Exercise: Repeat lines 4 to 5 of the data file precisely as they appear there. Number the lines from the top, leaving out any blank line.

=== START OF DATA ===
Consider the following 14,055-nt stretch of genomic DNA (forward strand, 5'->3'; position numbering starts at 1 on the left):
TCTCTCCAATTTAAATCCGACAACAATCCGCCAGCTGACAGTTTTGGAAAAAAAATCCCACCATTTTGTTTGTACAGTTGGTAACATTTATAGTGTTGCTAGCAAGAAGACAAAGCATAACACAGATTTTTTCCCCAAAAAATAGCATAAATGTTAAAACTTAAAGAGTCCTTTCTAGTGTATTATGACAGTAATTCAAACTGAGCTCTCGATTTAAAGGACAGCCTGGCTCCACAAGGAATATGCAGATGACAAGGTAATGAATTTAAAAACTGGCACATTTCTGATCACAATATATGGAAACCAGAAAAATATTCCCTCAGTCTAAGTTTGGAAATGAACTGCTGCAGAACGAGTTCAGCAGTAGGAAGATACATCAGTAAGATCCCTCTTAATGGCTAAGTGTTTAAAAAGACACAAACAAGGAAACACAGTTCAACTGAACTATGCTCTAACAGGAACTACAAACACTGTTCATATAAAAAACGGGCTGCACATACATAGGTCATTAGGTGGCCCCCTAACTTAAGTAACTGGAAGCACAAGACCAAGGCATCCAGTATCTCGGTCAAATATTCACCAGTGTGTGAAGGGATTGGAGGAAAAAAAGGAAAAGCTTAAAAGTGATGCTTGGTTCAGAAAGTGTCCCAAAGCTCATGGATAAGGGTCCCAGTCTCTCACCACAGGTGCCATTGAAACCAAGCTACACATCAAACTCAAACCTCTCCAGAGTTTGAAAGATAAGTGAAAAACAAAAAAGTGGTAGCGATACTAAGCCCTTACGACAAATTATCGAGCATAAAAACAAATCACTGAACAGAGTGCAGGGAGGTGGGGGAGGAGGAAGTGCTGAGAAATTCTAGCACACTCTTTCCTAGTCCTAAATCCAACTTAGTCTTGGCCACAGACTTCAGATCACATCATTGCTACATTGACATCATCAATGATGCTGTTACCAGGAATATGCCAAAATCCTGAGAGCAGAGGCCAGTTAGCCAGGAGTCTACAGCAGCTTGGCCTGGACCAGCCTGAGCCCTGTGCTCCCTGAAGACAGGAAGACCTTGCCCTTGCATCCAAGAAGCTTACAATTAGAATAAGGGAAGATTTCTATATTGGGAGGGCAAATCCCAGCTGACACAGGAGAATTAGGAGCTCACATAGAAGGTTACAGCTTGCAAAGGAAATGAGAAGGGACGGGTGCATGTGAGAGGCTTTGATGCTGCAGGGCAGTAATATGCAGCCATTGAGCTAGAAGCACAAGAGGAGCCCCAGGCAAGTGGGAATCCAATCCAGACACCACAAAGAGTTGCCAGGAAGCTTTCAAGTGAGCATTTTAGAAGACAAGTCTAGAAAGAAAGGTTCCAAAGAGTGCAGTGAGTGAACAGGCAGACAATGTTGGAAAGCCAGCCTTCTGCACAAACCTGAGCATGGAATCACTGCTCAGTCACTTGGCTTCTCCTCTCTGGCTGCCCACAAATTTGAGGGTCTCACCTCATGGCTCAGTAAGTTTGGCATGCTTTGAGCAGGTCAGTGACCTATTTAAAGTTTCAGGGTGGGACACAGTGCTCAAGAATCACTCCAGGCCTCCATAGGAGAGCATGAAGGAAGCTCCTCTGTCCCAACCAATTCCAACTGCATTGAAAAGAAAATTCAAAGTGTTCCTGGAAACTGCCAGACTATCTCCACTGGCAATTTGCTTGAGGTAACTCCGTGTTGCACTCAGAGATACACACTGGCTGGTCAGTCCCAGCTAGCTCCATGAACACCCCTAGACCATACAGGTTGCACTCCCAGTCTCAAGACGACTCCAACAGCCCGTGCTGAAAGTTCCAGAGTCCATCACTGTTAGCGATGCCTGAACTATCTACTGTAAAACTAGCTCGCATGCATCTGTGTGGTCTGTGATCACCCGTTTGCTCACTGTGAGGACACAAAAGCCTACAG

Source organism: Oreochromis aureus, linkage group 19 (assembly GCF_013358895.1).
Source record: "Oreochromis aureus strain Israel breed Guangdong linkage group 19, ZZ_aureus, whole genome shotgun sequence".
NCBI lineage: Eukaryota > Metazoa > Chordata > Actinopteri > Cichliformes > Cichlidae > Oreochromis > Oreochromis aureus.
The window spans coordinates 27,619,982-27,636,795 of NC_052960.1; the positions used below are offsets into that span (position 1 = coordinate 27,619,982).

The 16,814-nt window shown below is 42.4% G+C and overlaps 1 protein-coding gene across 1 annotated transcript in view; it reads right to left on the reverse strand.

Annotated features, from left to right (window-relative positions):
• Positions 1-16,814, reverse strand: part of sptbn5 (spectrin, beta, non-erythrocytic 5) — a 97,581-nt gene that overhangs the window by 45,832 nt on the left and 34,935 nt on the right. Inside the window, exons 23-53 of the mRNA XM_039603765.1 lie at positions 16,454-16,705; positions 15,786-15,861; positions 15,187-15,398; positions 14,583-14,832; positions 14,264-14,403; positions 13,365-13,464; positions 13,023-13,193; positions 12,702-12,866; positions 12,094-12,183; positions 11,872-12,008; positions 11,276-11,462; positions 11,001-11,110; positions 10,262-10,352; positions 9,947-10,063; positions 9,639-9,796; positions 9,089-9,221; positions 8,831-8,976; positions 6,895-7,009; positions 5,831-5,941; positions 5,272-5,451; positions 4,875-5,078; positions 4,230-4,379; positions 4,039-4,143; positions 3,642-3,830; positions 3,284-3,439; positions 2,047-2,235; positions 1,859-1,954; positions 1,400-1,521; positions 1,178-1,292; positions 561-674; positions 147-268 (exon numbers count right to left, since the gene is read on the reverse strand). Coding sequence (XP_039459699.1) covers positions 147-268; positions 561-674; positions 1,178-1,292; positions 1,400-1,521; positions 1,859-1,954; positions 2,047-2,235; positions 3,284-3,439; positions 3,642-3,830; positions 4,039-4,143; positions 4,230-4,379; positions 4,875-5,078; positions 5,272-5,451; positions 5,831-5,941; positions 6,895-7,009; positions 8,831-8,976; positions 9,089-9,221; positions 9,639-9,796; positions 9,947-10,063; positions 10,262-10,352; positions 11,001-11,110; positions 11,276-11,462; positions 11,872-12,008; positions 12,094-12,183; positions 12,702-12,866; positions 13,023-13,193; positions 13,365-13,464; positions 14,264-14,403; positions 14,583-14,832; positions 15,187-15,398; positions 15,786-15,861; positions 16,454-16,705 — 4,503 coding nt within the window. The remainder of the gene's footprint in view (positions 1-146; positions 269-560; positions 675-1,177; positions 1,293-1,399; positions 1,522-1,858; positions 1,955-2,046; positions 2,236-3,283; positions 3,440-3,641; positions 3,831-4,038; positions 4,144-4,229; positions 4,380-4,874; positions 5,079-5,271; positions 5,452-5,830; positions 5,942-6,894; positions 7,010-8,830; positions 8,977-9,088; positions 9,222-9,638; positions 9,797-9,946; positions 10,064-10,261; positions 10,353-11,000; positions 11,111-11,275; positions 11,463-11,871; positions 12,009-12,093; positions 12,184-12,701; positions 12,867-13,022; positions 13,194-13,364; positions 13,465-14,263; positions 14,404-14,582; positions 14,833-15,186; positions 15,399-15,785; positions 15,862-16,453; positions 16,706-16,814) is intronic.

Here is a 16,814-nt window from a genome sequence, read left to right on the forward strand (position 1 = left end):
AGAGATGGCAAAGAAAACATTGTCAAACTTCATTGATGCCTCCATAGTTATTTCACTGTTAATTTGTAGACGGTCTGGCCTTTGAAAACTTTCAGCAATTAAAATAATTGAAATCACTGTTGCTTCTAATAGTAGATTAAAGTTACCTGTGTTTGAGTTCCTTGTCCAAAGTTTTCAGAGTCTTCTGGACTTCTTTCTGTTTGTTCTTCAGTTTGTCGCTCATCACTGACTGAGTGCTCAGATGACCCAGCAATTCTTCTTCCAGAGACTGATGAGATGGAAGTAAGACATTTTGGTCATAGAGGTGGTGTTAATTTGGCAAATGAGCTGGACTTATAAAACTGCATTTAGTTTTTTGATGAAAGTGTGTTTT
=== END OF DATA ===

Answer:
Source record: "Oreochromis aureus strain Israel breed Guangdong linkage group 19, ZZ_aureus, whole genome shotgun sequence".
NCBI lineage: Eukaryota > Metazoa > Chordata > Actinopteri > Cichliformes > Cichlidae > Oreochromis > Oreochromis aureus.